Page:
- Lack of regulation from Federal Government allowing universities to determine the numbers of international and domestic full-fee students with no central regulation
- Inadequate Federal Government funding for medical schools contributes to medical schools’ recruitment of additional full-fee students
- Medical schools recruiting numbers of international students well beyond the number of available internships
- Inadequate communication from some medical schools to prospective international students about likelihood of obtaining internship
- State governments being reluctant to fund internships for numbers of medical graduates they cannot control
What is AMSA doing about it?
- AMSA is in frequent contact with Federal and State Health Ministers, Chief Executives of Health Departments, each Postgraduate Medical Council, the Confederation of Postgraduate Medical Education Councils, Medical Deans Australia & New Zealand and Health Workforce Australia, to advocate for coordinated action to expand the number of internships available to Australian-trained medical graduates.
- Together with Medical Students’ Councils and MedSocs, AMSA has written to all State Health Ministers and called every State Health Department to advocate for resources to be committed for an internship for every Australian-trained medical graduate.
- AMSA International Students’ Network has release a guide to applying for internship in the USA, read it here.
- AMSA is regularly posting updates, to keep medical students informed of the latest progress on this important issue.
Who is guaranteed an internship?
Commonwealth-Supported Place (CSP) students
Domestic and International full-fee students are not guaranteed internships (learn more about the options here)
Domestic students are generally prioritised above international students in the allocation of internships
The Tasmanian Department of Health and Human Services has provided assurances that it will provide internships for the number of domestic Commonwealth Support Place students who graduate from The University of Tasmania and are unable to gain an internship elsewhere in Australia.
Domestic full fee students
All States and the ACT have provided assurances that they will be able to provide internships for all domestic graduating students in Australia. Domestic full fee students may wish to contact their State’s postgraduate medical council to confirm whether they have committed to provide internships for all domestic graduates, including full-fee students. If your State or Territory does not provide this assurance, students should consider reading Options for international students.
Options for international students
Unless there is dramatic change to the current projected shortages of internships most international students will not be able to complete an internship in Australia. There are several steps that students take to plan for this situation outlined here. The AMSA International Students’ Network (ISN) has also written a letter detailing Information for current and prospective international students including suggestions about applying for internships.
- Apply in multiple states. There are significant shortages of internships in the majority of Australian states, however applying to multiple states increases the chance of obtaining an internship in Australia. Because some medical graduates move interstate to complete internship, it is difficult to judge which states will accept the greatest number of non-Commonwealth Support students.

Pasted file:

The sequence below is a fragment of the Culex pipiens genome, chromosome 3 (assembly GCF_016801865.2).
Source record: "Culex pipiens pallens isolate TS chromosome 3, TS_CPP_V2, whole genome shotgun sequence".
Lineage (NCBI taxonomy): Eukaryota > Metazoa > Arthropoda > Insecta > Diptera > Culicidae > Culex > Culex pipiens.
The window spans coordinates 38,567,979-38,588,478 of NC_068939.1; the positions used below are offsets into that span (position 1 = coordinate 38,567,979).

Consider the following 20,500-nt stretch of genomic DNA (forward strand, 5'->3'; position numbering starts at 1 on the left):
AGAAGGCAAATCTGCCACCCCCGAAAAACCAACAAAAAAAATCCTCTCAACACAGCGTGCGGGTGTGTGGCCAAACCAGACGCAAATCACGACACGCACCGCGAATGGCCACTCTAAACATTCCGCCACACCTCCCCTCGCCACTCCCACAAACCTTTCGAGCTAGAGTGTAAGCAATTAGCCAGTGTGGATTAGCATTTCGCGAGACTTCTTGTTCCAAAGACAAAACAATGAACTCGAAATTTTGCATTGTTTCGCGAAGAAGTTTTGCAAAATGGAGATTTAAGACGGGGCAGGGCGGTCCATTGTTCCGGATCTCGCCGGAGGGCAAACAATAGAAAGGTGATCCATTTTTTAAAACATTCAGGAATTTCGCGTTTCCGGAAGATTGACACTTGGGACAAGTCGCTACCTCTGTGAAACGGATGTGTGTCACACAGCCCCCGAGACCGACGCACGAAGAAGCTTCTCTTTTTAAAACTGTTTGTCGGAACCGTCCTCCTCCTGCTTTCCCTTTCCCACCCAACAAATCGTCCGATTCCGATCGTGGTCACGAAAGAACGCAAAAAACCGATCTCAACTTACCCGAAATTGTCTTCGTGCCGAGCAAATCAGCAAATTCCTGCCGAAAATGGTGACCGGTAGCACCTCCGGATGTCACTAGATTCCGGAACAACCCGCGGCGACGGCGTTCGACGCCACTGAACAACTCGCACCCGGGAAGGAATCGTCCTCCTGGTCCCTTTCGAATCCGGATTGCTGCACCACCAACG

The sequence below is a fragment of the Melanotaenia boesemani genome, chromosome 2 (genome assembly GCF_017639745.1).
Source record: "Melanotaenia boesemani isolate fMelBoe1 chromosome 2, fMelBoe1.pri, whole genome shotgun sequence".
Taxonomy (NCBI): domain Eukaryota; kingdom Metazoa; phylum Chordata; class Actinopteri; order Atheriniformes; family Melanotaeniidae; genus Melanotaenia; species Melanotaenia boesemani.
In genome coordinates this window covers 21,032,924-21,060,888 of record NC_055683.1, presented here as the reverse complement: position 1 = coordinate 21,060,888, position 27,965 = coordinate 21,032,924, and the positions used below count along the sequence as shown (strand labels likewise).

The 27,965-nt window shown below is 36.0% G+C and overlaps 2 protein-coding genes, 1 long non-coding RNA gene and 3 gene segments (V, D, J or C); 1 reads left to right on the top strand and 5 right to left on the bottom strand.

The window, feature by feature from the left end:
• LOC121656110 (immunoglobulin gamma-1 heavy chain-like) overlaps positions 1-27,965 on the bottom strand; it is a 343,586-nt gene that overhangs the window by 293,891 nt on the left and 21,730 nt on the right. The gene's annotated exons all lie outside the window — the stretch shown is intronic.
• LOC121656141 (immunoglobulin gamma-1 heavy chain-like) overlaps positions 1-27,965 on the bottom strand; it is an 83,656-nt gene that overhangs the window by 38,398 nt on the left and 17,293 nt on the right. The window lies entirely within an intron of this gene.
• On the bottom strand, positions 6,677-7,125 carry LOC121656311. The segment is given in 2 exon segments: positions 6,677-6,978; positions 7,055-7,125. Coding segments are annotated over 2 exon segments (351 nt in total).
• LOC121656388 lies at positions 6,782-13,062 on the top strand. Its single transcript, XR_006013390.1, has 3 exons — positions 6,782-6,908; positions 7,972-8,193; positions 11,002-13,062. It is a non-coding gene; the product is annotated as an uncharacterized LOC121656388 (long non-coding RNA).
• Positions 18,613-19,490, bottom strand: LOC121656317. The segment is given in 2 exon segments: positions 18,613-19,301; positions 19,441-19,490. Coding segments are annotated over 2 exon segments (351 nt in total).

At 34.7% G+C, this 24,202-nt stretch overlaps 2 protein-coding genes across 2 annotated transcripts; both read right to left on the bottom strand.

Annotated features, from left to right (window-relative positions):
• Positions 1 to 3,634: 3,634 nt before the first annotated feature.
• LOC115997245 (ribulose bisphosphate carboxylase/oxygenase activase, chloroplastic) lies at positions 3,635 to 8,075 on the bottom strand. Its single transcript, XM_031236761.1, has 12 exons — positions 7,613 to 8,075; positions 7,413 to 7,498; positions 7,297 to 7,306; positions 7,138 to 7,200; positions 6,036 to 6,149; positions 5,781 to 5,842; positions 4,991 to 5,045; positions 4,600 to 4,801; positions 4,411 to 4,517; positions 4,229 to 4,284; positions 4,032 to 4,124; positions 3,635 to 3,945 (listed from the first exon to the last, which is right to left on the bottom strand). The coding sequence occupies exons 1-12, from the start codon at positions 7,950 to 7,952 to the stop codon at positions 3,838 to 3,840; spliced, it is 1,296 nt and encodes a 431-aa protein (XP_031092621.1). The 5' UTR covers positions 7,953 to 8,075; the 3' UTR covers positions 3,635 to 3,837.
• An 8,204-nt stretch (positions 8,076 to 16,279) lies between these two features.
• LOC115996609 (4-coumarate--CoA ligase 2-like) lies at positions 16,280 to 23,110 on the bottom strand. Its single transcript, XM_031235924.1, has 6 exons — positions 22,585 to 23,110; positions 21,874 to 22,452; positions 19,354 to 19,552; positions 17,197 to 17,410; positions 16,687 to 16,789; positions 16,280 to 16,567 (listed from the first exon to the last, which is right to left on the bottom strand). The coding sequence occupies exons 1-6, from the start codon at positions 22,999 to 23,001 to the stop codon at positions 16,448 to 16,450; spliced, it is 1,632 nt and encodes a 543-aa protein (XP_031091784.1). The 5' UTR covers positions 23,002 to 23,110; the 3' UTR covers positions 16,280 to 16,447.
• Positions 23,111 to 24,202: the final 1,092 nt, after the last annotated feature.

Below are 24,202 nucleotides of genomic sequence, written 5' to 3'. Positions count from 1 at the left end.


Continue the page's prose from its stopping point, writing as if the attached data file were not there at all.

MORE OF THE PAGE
- Take action. Contact AMSA to see how you can assist in advocacy for more internships.
- Have a backup.Based on current numbers the majority of international students will not receive an internship in Australia. It important for international students to have a backup plan in case they are unable to gain internship in Australia.
- Apply for an internship outside of Australia. More information on applying for internship as an international medical graduate can be found here for Canada, Malaysia (Internship, Guidebook for House Officers, training hospitals), New Zealand, Singapore and USA. Make sure you comply with any additional requirements (eg. MCCEE and USMLE examinations for Canada and the USA respectively).
- Consider alternative employment next year. Medical graduates are able to make valuable contributions to society through a range of employment options beyond working as a medical professional.
- Reapply for an internship in Australia next year. Students who do not gain an internship in Australia may consider reapplying next year. Please note that the numbers of medical graduates in Australia is expected to continue to increase. Unless there is a major expansion in internship availability, there will continue to be significant shortages of internships over this period.
The information contained on this page is subject to change. For more information, students should check the website of the Postgraduate Medical Council in each State and Territory. AMSA shall not be held responsible for any errors or omissions in the above information.
See below for a table comparing priority rankings for graduate applications for internships in the states and territories of Australia.
|Highest Priority||Lowest Priority|
|ACT||Guaranteed First Round Offer. CSP and IFF Graduates of ANU.||Guaranteed First Round Offer (capped at FIVE) Domestic Graduates of NSW Universities||First Round Offer Not Guaranteed. Graduates of other Australian Universities who completed Year 12 studies on the ACT|